Kevin

  9. #9
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    PS. I'm building this along with you as we talk about it. The results I have for 1..n..5000 are:
    Code:
    $ ./a.out 
    (6, 6)
    (28, 28)
    (220, 284)
    (284, 220)
    (496, 496)
    (1184, 1210)
    (1210, 1184)
    (2620, 2924)
    (2924, 2620)
    The refining I'm referring to is the elimination of reciprocal pairs (e.g. 220,284 and 284,220) and perfect numbers (e.g. 6 and 28).
    Last edited by kmess; 04-20-2011 at 11:48 PM.

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    Okay I'm a bit confused now.

    So first I get all the factors of n and sum it. And that's sum1.

    Then I make a loop to find the second number to go with it? How would I do that? Won't that be a infinite loop since it needs to check numbers greater than n?

  11. #11
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    No, you don't want a loop. Remember an amicable pair has the same sum of factors. Consider 220,284:
    Code:
    sumDiv(220) == 284, AND 
    sumDiv(284) == 220
    If we find the sum of factors for a number, we need only compare that sum to the original number to see if it is an amicable pair (actually, without a little refining, we also get perfect numbers in the mix, but more on that later).

    Pseudocode so far:
    Code:
    for n in range(1..5000) do:
        sum1 = sumDiv(n);
        if sumDiv(sum1) == n:
            We have two numbers whose sum of factors is equal!
    So, if n = 220, sum1 = sumDiv(220) , which is 284. sumDiv(sum1) = sumDiv(284) = 220, which is the original value of n. We have an amicable pair.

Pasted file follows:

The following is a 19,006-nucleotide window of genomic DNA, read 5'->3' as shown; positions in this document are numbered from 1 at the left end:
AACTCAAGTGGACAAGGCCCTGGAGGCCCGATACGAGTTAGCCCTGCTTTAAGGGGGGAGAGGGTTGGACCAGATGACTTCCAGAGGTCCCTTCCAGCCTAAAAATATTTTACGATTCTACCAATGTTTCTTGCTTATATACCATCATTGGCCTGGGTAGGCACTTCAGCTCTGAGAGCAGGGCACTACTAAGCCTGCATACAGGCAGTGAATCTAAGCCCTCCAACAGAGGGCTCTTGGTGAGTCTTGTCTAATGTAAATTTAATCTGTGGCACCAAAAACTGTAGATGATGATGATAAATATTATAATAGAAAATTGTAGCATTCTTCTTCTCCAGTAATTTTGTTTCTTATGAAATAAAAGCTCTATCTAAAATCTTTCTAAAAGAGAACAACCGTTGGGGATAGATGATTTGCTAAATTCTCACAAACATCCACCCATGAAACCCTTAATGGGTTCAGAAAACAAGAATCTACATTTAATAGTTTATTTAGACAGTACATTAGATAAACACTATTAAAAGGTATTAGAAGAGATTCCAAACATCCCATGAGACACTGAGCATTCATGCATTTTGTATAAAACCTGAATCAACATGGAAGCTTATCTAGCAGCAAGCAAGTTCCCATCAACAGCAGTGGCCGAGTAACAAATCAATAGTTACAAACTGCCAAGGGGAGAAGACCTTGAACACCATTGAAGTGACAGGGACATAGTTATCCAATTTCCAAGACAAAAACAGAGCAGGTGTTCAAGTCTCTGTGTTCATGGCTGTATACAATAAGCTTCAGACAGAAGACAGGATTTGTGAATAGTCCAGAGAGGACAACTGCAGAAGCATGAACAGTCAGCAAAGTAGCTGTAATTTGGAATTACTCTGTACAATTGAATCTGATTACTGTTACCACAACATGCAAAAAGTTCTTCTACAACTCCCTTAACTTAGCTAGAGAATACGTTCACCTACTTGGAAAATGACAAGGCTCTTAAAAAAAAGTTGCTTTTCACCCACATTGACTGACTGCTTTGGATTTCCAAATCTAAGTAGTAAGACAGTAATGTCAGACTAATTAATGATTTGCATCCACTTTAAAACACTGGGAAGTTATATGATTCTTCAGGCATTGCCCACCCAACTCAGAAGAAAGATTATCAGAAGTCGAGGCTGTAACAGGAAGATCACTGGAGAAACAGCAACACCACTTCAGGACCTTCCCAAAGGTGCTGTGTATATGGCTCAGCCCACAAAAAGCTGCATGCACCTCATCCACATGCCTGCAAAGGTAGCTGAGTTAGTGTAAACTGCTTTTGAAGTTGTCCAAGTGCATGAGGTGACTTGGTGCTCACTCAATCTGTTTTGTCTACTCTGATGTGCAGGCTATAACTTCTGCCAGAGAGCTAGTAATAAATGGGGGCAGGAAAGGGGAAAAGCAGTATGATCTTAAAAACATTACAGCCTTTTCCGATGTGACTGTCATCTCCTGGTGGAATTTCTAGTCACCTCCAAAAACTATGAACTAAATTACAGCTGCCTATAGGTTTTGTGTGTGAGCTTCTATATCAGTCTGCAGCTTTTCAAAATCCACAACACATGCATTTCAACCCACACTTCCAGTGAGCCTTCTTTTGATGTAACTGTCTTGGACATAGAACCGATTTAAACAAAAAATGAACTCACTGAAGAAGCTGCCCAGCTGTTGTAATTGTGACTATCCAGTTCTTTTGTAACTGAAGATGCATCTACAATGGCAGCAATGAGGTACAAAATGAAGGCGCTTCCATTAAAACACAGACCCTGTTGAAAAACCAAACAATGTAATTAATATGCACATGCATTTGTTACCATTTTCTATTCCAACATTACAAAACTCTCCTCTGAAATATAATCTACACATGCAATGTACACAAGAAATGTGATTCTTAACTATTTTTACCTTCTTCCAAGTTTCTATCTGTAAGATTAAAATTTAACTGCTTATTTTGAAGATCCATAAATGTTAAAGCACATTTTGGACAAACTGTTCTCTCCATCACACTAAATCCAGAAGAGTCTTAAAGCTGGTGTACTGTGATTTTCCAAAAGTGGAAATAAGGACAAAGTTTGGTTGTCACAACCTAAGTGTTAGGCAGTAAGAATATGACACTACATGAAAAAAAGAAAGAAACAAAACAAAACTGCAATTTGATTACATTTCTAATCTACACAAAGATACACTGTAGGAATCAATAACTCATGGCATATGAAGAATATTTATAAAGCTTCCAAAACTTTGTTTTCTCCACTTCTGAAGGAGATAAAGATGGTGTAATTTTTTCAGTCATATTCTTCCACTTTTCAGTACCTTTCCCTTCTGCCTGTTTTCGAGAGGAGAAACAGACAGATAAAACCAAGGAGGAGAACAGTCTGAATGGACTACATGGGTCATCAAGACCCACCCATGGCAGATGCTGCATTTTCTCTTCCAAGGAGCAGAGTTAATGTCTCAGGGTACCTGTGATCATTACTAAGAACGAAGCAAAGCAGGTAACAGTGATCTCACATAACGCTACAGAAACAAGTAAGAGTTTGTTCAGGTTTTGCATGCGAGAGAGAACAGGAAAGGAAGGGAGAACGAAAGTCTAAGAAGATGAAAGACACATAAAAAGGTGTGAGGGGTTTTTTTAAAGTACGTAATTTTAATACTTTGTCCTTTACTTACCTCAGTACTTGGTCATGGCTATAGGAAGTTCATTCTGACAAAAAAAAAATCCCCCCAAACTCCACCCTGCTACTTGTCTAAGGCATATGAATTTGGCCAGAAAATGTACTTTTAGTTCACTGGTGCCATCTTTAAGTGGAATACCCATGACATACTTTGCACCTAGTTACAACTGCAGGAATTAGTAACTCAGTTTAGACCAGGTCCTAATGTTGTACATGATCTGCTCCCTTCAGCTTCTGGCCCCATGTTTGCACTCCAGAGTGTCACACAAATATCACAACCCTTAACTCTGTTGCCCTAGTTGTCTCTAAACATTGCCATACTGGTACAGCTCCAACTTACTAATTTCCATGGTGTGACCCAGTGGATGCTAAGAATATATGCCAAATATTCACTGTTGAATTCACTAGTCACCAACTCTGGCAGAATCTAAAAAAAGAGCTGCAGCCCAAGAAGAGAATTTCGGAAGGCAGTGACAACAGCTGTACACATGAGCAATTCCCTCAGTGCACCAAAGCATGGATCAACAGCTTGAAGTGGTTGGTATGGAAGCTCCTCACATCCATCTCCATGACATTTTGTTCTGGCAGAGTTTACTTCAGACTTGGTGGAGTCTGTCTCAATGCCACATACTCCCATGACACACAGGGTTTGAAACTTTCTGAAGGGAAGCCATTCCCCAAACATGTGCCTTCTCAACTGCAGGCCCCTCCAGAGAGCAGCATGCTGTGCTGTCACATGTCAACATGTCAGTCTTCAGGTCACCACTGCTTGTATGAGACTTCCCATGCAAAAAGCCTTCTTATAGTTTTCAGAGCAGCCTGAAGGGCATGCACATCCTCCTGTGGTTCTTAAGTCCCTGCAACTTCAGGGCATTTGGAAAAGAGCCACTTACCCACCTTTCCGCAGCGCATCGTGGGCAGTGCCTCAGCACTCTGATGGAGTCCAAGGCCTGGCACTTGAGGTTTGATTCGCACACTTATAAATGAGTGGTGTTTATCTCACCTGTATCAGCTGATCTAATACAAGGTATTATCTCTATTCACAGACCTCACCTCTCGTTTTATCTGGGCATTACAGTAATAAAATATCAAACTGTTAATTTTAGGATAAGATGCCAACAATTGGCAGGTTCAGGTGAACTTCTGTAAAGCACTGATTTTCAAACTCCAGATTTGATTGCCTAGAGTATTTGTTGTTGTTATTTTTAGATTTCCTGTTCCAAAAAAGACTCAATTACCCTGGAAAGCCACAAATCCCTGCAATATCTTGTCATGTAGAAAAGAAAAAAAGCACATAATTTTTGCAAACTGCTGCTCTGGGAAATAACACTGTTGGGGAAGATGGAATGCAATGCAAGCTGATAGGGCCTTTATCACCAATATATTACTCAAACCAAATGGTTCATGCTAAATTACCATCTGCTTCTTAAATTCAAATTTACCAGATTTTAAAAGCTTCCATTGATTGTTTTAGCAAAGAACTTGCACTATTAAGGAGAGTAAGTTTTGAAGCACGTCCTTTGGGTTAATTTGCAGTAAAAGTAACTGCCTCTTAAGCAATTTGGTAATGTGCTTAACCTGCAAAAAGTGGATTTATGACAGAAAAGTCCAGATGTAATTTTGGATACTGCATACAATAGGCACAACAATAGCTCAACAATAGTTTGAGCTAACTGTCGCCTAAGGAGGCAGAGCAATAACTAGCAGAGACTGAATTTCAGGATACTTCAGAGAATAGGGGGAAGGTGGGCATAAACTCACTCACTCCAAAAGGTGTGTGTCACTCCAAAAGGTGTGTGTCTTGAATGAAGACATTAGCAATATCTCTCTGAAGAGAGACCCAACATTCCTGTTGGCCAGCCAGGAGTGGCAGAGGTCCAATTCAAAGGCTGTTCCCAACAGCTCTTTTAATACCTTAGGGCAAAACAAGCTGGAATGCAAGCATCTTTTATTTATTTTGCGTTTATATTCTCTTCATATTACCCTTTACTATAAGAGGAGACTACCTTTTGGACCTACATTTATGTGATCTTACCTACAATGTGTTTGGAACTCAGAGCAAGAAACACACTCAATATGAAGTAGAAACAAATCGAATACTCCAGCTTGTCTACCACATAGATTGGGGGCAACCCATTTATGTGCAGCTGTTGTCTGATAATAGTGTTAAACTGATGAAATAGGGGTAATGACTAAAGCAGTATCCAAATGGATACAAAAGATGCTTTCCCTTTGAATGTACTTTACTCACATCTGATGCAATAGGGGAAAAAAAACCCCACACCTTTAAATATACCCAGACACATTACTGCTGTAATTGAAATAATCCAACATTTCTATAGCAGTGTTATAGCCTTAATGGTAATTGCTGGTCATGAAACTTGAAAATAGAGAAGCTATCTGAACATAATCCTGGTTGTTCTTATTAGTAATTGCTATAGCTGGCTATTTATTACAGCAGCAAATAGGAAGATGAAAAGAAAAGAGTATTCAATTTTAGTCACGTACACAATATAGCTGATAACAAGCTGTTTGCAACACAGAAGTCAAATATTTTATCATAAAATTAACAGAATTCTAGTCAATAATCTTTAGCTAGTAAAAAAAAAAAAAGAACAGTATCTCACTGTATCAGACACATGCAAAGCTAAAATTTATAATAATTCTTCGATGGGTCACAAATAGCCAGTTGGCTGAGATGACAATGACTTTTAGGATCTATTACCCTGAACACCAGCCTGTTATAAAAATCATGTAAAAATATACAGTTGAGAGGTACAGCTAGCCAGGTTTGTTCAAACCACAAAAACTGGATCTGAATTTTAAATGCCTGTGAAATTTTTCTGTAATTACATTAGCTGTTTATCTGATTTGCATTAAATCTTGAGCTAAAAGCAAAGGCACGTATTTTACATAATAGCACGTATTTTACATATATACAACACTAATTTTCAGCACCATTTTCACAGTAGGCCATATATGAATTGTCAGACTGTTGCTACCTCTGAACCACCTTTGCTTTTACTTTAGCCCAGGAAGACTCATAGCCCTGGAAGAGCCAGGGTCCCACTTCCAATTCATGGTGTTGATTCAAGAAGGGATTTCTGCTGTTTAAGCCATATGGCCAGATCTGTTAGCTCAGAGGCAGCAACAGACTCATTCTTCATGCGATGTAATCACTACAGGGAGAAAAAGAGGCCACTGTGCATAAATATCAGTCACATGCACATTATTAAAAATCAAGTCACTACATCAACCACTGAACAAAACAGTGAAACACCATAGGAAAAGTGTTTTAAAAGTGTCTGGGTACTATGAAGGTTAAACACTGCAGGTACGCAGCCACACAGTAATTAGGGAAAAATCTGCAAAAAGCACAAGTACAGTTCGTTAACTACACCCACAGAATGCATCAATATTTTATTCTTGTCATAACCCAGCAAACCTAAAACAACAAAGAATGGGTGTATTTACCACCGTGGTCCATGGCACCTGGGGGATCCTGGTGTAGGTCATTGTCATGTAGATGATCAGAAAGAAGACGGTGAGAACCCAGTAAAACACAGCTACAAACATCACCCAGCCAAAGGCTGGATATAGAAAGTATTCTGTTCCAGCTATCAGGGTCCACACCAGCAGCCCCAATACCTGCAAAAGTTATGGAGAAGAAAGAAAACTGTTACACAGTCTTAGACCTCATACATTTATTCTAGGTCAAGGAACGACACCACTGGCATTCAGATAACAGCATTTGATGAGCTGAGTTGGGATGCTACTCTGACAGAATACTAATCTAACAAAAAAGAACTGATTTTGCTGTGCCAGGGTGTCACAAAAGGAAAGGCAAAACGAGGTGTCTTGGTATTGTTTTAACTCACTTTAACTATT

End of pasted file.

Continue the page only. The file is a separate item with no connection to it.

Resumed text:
Kevin
    Last edited by kmess; 04-21-2011 at 12:10 AM. Reason: Correct pseudocode

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    Hmm okay so this is what I think you're saying:

    Code:
    void findAmicable(int number) { 
    	 int sum1 = sumDiv(number); 		
    	
    	if (sumDiv(sum1) == number) {
    		printf("%d %d\n", number, sum1);
    	}
    	
    }
    I mean it looks right. If I pass it 220, then sum 1 is 284. And the sumDiv of sum1 is 220 and when sumDiv(sim1) == 220 == number which is also 220, it should return it. But....it's not.

    Every time I enter 0,300, it's giving me 0 1 and 1 1 for some reason.

    That means my sumDiv method isn't correct?

  13. #13
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    Can you post your sumDiv() function again?

  14. #14
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    Yeah it's this:

    Code:
    int sumDiv(int number) {
    
    	int i;
    	int sum = 0;	
    	for (i = 1; i <= number; i++) {
                  if(number % i == 0) 
    		sum += i;
    	}
    	return sum;
    }

  15. #15
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    That looks good as did your findAmicable() function. Can you show me how you're calling this (the loop), please?